Jewish sources don't deal extensively with the question of an afterlife, but Jews believe that in some form a soul lives on.
Q: Is there life after death?
A question that often recurs is whether Jews believe in an afterlife. It is a question of much fascination to people today, though the Bible says little about what happens after a person dies, and Jewish tradition does not provide many clear-cut answers either.
In caves all over Europe and Africa are remains of our ancient ancestors, with disintegrated tools and clothes their only company. The earliest human rituals are burial rituals, and they prepare the corpse for another world.
Belief in life after death is as old as humanity. But does Judaism believe in it? And if so, what kind of world do we expect?
The Bible is discreet on the matter. (Yet biblical Jews knew about the idea of life after death. How do we know that? Answer at the bottom of the column.)
There are some hints at life after death. At least two biblical characters--Enoch and Elijah--do not die. At the end of his life, Enoch "walks with God," and Elijah is carried off into the sky. In the book of Samuel, Saul, with the help of a witch, brings Samuel back from his place insheol,
a shadowy underworld where Samuel seems to be resting. But on the whole, the Bible does not spend much time on the next life. This life, it seems to be saying, is complex enough.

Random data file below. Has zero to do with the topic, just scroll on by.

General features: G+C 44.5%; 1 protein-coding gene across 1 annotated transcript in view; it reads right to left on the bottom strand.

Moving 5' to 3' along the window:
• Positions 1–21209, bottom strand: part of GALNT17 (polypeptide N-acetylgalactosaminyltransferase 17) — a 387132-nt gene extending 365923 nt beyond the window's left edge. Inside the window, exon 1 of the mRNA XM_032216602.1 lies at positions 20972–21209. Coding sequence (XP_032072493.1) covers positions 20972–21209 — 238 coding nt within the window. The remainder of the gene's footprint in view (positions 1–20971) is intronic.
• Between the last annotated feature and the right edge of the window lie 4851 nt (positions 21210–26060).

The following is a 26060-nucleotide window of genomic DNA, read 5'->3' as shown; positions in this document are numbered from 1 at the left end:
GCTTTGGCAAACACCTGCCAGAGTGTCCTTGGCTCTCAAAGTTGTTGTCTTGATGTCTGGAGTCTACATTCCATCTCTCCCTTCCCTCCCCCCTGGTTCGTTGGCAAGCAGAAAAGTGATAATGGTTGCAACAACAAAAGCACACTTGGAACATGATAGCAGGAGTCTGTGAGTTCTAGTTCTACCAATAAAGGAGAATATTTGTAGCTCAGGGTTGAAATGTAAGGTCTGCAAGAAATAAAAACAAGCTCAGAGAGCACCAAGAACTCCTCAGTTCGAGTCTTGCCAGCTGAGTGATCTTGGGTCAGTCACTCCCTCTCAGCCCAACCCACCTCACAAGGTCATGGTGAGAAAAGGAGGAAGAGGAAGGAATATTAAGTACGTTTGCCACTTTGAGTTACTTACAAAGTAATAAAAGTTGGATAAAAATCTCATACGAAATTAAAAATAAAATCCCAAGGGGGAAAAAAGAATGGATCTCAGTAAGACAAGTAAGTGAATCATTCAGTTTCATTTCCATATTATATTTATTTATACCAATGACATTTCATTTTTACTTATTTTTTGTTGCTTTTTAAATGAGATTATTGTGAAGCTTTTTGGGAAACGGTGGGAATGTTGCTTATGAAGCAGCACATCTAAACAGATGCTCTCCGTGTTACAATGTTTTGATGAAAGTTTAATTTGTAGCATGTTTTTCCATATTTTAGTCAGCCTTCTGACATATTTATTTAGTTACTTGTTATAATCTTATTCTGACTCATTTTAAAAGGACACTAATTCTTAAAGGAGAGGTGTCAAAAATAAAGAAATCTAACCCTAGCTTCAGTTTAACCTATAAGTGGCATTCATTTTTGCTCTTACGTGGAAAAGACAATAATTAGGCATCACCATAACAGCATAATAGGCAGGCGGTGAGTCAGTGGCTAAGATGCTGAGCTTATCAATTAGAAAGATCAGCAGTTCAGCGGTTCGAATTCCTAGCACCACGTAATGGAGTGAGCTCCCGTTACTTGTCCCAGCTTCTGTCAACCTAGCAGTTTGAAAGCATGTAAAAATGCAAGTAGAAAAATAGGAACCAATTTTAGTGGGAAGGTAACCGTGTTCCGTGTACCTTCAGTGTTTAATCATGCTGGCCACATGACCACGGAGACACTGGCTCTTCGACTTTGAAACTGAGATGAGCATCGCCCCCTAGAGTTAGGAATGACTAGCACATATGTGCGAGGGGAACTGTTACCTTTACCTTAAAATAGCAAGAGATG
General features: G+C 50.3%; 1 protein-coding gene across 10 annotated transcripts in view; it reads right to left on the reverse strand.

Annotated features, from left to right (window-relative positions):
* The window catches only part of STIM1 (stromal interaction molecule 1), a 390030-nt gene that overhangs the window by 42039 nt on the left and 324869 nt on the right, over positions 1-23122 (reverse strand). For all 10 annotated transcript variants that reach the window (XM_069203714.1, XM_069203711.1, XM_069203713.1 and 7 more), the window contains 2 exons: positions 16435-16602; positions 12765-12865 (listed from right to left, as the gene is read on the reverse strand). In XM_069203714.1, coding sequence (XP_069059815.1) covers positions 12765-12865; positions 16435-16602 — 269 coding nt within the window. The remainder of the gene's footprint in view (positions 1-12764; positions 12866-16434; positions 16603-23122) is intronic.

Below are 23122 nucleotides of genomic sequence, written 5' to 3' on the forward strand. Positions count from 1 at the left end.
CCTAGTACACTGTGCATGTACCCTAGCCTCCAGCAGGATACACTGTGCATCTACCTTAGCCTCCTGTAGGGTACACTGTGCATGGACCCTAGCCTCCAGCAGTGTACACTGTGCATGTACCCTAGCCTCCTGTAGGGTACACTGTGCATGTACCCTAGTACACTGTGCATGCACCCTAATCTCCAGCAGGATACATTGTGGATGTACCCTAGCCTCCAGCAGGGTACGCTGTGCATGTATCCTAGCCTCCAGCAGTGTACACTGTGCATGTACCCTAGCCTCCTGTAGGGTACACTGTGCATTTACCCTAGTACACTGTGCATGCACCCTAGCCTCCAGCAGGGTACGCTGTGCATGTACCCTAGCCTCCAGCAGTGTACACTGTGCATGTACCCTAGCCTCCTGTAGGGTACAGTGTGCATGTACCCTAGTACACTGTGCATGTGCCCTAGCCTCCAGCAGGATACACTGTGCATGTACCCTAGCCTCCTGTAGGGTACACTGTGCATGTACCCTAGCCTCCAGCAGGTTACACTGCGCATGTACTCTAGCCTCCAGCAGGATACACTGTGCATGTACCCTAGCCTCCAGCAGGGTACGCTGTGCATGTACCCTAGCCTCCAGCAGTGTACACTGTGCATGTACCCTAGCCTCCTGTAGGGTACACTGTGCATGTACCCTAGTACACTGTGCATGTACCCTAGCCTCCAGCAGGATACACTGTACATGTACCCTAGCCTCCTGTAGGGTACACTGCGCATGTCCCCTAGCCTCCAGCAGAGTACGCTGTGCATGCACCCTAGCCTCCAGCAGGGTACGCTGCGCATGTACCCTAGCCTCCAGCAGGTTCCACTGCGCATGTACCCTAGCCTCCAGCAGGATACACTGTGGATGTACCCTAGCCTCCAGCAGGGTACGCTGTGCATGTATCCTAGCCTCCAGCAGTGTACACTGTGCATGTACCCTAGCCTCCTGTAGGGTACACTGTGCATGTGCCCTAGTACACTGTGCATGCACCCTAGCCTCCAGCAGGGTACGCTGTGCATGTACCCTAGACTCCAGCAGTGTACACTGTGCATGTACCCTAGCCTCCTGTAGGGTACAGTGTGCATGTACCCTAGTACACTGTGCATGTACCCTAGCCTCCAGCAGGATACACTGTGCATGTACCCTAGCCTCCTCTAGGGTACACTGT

The Bible has a point. When people begin to dabble in mysteries, they sound confused.
Mark Twain writes in "Letters From Earth" that people imagine that after they die they will lie forever on green fields and listen to harp music; they would not want to do that for five minutes while alive, writes Twain, yet they imagine they will be happy doing it for eternity!
But the human spirit will not so easily give up wondering. Judaism evolved two ideas about what happens to us after we die.
The first involves physical, bodily resurrection. This idea can be traced biblically to the Book of Daniel, Chapter 12. Resurrection implies we will one day awake not as disembodied spirits but with actual bodies.